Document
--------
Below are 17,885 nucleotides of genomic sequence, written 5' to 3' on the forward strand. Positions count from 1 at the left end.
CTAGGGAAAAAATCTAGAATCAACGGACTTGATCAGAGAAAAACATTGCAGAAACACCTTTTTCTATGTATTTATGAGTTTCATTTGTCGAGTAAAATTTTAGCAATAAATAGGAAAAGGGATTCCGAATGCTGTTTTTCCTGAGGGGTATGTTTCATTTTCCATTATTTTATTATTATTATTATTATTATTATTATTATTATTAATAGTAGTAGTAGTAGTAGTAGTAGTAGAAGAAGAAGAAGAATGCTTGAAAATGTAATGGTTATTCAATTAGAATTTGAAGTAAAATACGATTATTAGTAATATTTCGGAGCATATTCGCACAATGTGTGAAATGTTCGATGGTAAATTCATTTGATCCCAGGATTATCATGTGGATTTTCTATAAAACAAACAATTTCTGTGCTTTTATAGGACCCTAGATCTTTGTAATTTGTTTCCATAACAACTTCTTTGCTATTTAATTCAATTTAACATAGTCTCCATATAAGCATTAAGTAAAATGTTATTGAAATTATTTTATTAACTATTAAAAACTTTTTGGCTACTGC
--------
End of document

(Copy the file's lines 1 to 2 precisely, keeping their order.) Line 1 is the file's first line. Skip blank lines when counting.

Below are 17,885 nucleotides of genomic sequence, written 5' to 3' on the forward strand. Positions count from 1 at the left end.
CTAGGGAAAAAATCTAGAATCAACGGACTTGATCAGAGAAAAACATTGCAGAAACACCTTTTTCTATGTATTTATGAGTTTCATTTGTCGAGTAAAATTTTAGCAATAAATAGGAAAAGGGATTCCGAATGCTGTTTTTCCTGAGGGGTATGTTTCATTTTCCATTATTTTATTATTATTATTATTATTATTATTATTATTATTAATAGTAGTAGTAGTAGTAGTAGTAGTAGAAGAAGAAGAAGAATGCTTGAAAATGTAATGGTTATTCAATTAGAATTTGAAGTAAAATACGATTATTAGTAATATTTCGGAGCATATTCGCACAATGTGTGAAATGTTCGATGGTAAATTCATTTGATCCCAGGATTATCATGTGGATTTTCTATAAAACAAACAATTTCTGTGCTTTTATAGGACCCTAGATCTTTGTAATTTGTTTCCATAACAACTTCTTTGCTATTTAATTCAATTTAACATAGTCTCCATATAAGCATTAAGTAAAATGTTATTGAAATTATTTTATTAACTATTAAAAACTTTTTGGCTACTGC